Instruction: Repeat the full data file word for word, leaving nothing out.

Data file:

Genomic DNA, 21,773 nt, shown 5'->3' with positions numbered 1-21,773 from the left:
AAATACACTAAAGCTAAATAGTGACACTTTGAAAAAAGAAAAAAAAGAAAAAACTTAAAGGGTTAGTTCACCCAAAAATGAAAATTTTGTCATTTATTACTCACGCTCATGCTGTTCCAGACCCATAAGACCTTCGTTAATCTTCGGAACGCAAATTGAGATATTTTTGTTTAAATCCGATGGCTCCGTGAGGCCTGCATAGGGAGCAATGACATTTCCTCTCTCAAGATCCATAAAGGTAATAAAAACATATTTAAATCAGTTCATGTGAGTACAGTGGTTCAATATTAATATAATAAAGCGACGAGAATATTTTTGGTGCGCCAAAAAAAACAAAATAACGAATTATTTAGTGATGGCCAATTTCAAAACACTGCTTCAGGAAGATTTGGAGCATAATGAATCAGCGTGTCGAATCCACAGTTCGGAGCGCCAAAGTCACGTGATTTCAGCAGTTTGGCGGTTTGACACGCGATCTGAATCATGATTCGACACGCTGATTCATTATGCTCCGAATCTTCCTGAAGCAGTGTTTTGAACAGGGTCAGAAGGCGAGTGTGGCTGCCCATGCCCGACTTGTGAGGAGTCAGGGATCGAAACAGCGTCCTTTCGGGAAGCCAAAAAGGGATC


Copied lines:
Genomic DNA, 21,773 nt, shown 5'->3' with positions numbered 1-21,773 from the left:
AAATACACTAAAGCTAAATAGTGACACTTTGAAAAAAGAAAAAAAAGAAAAAACTTAAAGGGTTAGTTCACCCAAAAATGAAAATTTTGTCATTTATTACTCACGCTCATGCTGTTCCAGACCCATAAGACCTTCGTTAATCTTCGGAACGCAAATTGAGATATTTTTGTTTAAATCCGATGGCTCCGTGAGGCCTGCATAGGGAGCAATGACATTTCCTCTCTCAAGATCCATAAAGGTAATAAAAACATATTTAAATCAGTTCATGTGAGTACAGTGGTTCAATATTAATATAATAAAGCGACGAGAATATTTTTGGTGCGCCAAAAAAAACAAAATAACGAATTATTTAGTGATGGCCAATTTCAAAACACTGCTTCAGGAAGATTTGGAGCATAATGAATCAGCGTGTCGAATCCACAGTTCGGAGCGCCAAAGTCACGTGATTTCAGCAGTTTGGCGGTTTGACACGCGATCTGAATCATGATTCGACACGCTGATTCATTATGCTCCGAATCTTCCTGAAGCAGTGTTTTGAACAGGGTCAGAAGGCGAGTGTGGCTGCCCATGCCCGACTTGTGAGGAGTCAGGGATCGAAACAGCGTCCTTTCGGGAAGCCAAAAAGGGATC